Alignment of ENaC subunit sequences with ASIC1 sequence reveals that TM1 and TM2 segments and palm domain are conserved, and the knuckle, finger and thumb domains have insertions in ENaC. Site-directed mutagenesis studies on ENaC subunits provide evidence that many basic features of the ASIC1 structural model apply to ENaC as well.[23][24][25]

Associated diseases

The disease most commonly associated with mutations in SCNN1A is the multi-system form of type I pseudohypoaldosteronism (PHA1B) that was first characterized by A. Hanukoglu as an autosomal recessive disease.[26] This is a syndrome of unresponsiveness to aldosterone in patients that have high serum levels of aldosterone but suffer from symptoms of aldosterone deficiency with a high risk of mortality due to severe salt loss.[1] Initially, this disease was thought to be a result of a mutation in the mineralocorticoid receptor (NR3C2) that binds aldosterone. But homozygosity mapping in 11 affected families revealed that the disease is associated with two loci on chromosome 12p13.1-pter and chromosome 16p12.2-13 that include the genes for SCNN1A and SCNN1B and SCNN1G respectively.[27] Sequencing of the ENaC genes identified mutation in affected patients, and functional expression of the mutated cDNAs further confirmed that identified mutations lead to the loss of activity of ENaC.[28]

In the majority of the patients with multi-system PHA1B a homozygous mutation or two compound heterozygous mutations have been detected.[29][30][31]


SCNN1A has been shown to interact with:

See also



  1. 1.0 1.1 1.2 1.3 1.4 Hanukoglu I, Hanukoglu A (April 2016). "Epithelial sodium channel (ENaC) family: Phylogeny, structure-function, tissue distribution, and associated inherited diseases". Gene. 579 (2): 95–132. doi:10.1016/j.gene.2015.12.061. PMC 4756657. PMID 26772908.
  2. Bourque CW (July 2008). "Central mechanisms of osmosensation and systemic osmoregulation". Nature Reviews. Neuroscience. 9 (7): 519–31. doi:10.1038/nrn2400. PMID 18509340.
  3. 3.0 3.1 Rossier BC, Baker ME, Studer RA (January 2015). "Epithelial sodium transport and its control by aldosterone: the story of our internal environment revisited". Physiological Reviews. 95 (1): 297–340. doi:10.1152/physrev.00011.2014. PMID 25540145.
  4. Lingueglia E, Voilley N, Waldmann R, Lazdunski M, Barbry P (February 1993). "Expression cloning of an epithelial amiloride-sensitive Na+ channel. A new channel type with homologies to Caenorhabditis elegans degenerins". FEBS Letters. 318 (1): 95–9. doi:10.1016/0014-5793(93)81336-x. PMID 8382172.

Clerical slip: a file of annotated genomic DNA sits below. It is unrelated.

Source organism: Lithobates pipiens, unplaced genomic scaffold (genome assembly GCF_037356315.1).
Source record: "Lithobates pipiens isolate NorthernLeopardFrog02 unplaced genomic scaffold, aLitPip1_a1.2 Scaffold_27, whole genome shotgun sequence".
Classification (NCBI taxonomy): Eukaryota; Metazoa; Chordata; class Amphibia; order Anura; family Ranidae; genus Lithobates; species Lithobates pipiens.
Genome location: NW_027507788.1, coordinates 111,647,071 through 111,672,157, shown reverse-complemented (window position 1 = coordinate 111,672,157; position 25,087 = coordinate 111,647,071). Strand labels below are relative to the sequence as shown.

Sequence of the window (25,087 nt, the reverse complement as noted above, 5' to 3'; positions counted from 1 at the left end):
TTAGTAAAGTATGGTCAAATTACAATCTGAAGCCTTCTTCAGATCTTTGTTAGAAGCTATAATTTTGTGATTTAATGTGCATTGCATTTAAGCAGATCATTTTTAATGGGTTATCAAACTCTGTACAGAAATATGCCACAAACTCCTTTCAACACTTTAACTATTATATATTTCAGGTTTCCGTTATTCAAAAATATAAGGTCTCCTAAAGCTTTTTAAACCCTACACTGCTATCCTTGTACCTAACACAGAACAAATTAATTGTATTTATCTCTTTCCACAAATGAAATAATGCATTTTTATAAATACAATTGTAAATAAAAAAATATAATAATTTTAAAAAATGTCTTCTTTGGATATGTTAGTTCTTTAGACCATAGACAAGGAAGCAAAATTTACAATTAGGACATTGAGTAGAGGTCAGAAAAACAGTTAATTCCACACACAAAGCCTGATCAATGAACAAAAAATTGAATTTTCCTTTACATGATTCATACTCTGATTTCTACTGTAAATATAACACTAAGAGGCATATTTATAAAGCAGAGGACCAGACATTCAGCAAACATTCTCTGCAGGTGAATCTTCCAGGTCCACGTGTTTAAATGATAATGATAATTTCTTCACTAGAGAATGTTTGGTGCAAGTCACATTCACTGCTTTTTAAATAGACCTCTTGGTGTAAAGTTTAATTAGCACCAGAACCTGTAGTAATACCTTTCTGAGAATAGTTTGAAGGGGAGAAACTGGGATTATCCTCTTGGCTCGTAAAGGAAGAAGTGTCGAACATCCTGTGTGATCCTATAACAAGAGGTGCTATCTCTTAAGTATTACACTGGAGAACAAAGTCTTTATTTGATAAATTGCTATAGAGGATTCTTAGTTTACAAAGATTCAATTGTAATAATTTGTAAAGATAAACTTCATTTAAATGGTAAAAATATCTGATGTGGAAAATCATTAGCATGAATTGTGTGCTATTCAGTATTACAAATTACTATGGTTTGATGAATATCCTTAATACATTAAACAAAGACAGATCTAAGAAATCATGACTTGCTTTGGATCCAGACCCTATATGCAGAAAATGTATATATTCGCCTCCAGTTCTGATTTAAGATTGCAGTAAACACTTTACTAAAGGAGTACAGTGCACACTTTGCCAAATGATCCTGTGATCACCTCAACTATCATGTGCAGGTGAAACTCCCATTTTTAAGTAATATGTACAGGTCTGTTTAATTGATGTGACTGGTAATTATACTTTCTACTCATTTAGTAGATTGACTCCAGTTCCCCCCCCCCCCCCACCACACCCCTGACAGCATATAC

5. Canessa CM, Horisberger JD, Rossier BC (February 1993). "Epithelial sodium channel related to proteins involved in neurodegeneration". Nature. 361 (6411): 467–70. doi:10.1038/361467a0. PMID 8381523.
  6. Meisler MH, Barrow LL, Canessa CM, Rossier BC (November 1994). "SCNN1, an epithelial cell sodium channel gene in the conserved linkage group on mouse chromosome 6 and human chromosome 12". Genomics. 24 (1): 185–6. doi:10.1006/geno.1994.1599. PMID 7896277.
  7. 7.0 7.1 Ludwig M, Bolkenius U, Wickert L, Marynen P, Bidlingmaier F (May 1998). "Structural organisation of the gene encoding the alpha-subunit of the human amiloride-sensitive epithelial sodium channel". Human Genetics. 102 (5): 576–81. doi:10.1007/s004390050743. PMID 9654208.
  8. Saxena A, Hanukoglu I, Strautnieks SS, Thompson RJ, Gardiner RM, Hanukoglu A (November 1998). "Gene structure of the human amiloride-sensitive epithelial sodium channel beta subunit". Biochemical and Biophysical Research Communications. 252 (1): 208–13. doi:10.1006/bbrc.1998.9625. PMID 9813171.
  9. Thomas CP, Auerbach S, Stokes JB, Volk KA (May 1998). "5' heterogeneity in epithelial sodium channel alpha-subunit mRNA leads to distinct NH2-terminal variant proteins". The American Journal of Physiology. 274 (5 Pt 1): C1312–23. PMID 9612219.
  10. Chow YH, Wang Y, Plumb J, O'Brodovich H, Hu J (August 1999). "Hormonal regulation and genomic organization of the human amiloride-sensitive epithelial sodium channel alpha subunit gene". Pediatric Research. 46 (2): 208–14. doi:10.1203/00006450-199908000-00014. PMID 10447117.
  11. Tucker JK, Tamba K, Lee YJ, Shen LL, Warnock DG, Oh Y (April 1998). "Cloning and functional studies of splice variants of the alpha-subunit of the amiloride-sensitive Na+ channel". The American Journal of Physiology. 274 (4 Pt 1): C1081–9. PMID 9575806.
  12. Berman JM, Brand C, Awayda MS (2015). "A long isoform of the epithelial sodium channel alpha subunit forms a highly active channel". Channels. 9 (1): 30–43. doi:10.4161/19336950.2014.985478. PMC 4594420. PMID 25517724.